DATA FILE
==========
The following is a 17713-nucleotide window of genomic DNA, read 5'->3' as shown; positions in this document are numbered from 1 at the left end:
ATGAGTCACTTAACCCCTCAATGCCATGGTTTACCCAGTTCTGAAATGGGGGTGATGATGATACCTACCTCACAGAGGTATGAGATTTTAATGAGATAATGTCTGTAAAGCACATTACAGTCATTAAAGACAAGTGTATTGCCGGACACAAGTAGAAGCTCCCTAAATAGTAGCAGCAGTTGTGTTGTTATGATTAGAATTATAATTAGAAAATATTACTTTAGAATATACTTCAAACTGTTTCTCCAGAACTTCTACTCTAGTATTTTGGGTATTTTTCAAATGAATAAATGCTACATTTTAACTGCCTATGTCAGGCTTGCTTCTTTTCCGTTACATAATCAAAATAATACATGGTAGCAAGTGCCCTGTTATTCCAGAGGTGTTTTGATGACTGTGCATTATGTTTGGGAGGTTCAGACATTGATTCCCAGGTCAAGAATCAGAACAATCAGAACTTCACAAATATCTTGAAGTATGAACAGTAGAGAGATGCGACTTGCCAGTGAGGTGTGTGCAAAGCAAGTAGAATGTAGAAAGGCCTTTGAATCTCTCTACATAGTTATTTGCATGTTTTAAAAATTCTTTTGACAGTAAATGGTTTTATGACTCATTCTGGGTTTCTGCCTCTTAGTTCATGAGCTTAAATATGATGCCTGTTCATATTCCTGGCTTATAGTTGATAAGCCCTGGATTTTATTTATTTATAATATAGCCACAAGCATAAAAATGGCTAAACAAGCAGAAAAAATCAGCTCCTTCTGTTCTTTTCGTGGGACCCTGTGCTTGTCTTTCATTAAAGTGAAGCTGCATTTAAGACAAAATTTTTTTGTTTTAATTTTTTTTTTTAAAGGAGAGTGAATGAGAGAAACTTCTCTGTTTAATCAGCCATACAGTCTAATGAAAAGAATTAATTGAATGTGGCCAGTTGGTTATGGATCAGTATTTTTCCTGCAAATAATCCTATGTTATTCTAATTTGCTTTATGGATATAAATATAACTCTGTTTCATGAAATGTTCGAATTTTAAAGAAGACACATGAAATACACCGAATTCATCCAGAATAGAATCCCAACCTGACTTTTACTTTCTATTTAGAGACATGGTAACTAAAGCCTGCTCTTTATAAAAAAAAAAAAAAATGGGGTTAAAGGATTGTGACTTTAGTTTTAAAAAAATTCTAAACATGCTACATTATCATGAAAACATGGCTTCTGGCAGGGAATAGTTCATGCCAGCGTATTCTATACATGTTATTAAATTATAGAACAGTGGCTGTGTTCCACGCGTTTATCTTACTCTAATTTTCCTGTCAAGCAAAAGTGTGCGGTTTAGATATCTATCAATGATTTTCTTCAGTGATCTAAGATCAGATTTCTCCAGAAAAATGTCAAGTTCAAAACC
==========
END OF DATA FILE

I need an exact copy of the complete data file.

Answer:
The following is a 17713-nucleotide window of genomic DNA, read 5'->3' as shown; positions in this document are numbered from 1 at the left end:
ATGAGTCACTTAACCCCTCAATGCCATGGTTTACCCAGTTCTGAAATGGGGGTGATGATGATACCTACCTCACAGAGGTATGAGATTTTAATGAGATAATGTCTGTAAAGCACATTACAGTCATTAAAGACAAGTGTATTGCCGGACACAAGTAGAAGCTCCCTAAATAGTAGCAGCAGTTGTGTTGTTATGATTAGAATTATAATTAGAAAATATTACTTTAGAATATACTTCAAACTGTTTCTCCAGAACTTCTACTCTAGTATTTTGGGTATTTTTCAAATGAATAAATGCTACATTTTAACTGCCTATGTCAGGCTTGCTTCTTTTCCGTTACATAATCAAAATAATACATGGTAGCAAGTGCCCTGTTATTCCAGAGGTGTTTTGATGACTGTGCATTATGTTTGGGAGGTTCAGACATTGATTCCCAGGTCAAGAATCAGAACAATCAGAACTTCACAAATATCTTGAAGTATGAACAGTAGAGAGATGCGACTTGCCAGTGAGGTGTGTGCAAAGCAAGTAGAATGTAGAAAGGCCTTTGAATCTCTCTACATAGTTATTTGCATGTTTTAAAAATTCTTTTGACAGTAAATGGTTTTATGACTCATTCTGGGTTTCTGCCTCTTAGTTCATGAGCTTAAATATGATGCCTGTTCATATTCCTGGCTTATAGTTGATAAGCCCTGGATTTTATTTATTTATAATATAGCCACAAGCATAAAAATGGCTAAACAAGCAGAAAAAATCAGCTCCTTCTGTTCTTTTCGTGGGACCCTGTGCTTGTCTTTCATTAAAGTGAAGCTGCATTTAAGACAAAATTTTTTTGTTTTAATTTTTTTTTTTAAAGGAGAGTGAATGAGAGAAACTTCTCTGTTTAATCAGCCATACAGTCTAATGAAAAGAATTAATTGAATGTGGCCAGTTGGTTATGGATCAGTATTTTTCCTGCAAATAATCCTATGTTATTCTAATTTGCTTTATGGATATAAATATAACTCTGTTTCATGAAATGTTCGAATTTTAAAGAAGACACATGAAATACACCGAATTCATCCAGAATAGAATCCCAACCTGACTTTTACTTTCTATTTAGAGACATGGTAACTAAAGCCTGCTCTTTATAAAAAAAAAAAAAAATGGGGTTAAAGGATTGTGACTTTAGTTTTAAAAAAATTCTAAACATGCTACATTATCATGAAAACATGGCTTCTGGCAGGGAATAGTTCATGCCAGCGTATTCTATACATGTTATTAAATTATAGAACAGTGGCTGTGTTCCACGCGTTTATCTTACTCTAATTTTCCTGTCAAGCAAAAGTGTGCGGTTTAGATATCTATCAATGATTTTCTTCAGTGATCTAAGATCAGATTTCTCCAGAAAAATGTCAAGTTCAAAACC